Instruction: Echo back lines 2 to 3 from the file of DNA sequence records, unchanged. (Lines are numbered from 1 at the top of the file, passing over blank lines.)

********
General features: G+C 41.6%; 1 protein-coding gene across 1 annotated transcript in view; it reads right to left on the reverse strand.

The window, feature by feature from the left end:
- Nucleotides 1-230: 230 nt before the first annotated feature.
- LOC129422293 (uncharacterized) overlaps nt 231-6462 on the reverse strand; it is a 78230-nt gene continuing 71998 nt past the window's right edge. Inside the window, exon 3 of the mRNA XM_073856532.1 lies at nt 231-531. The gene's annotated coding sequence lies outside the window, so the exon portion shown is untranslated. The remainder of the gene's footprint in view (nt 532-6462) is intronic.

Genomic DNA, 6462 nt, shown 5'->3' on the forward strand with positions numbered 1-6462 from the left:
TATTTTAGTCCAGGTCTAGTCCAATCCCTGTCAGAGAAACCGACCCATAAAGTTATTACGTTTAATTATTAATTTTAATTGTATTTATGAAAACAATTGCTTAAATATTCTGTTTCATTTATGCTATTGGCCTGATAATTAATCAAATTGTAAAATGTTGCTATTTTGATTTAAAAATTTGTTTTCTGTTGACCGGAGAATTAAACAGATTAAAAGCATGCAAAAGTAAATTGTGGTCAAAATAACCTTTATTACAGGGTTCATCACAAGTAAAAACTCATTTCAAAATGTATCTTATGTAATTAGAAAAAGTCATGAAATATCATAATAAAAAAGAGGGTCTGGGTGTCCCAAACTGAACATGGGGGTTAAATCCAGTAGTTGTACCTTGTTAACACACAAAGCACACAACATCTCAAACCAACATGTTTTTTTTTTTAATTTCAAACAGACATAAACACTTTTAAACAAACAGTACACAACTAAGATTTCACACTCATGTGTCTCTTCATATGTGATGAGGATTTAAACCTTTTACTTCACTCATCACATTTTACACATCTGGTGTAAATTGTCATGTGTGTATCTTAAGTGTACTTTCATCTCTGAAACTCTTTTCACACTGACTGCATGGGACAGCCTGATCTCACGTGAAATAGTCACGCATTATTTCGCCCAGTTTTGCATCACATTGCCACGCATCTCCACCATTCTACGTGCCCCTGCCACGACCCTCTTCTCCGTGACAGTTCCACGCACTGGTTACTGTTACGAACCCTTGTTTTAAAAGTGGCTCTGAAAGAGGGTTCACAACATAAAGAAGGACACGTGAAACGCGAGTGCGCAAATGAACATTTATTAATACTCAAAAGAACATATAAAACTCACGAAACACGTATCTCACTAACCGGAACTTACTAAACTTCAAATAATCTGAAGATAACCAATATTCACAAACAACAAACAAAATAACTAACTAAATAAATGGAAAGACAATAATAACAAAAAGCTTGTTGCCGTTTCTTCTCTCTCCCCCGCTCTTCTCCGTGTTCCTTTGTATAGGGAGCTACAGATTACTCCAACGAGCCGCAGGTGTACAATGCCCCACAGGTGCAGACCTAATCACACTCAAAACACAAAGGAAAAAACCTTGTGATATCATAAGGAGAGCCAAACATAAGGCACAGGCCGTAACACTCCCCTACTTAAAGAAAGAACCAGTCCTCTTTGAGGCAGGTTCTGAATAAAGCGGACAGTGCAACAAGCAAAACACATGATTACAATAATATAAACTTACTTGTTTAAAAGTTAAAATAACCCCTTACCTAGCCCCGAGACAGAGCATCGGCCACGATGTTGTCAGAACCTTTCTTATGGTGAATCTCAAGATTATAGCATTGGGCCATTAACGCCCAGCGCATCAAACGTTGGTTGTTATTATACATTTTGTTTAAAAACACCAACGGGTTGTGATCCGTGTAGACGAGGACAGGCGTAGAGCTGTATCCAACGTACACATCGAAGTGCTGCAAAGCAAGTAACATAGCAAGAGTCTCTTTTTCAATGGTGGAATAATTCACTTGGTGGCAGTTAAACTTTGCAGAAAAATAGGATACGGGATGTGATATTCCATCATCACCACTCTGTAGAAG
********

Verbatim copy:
The window, feature by feature from the left end:
- Nucleotides 1-230: 230 nt before the first annotated feature.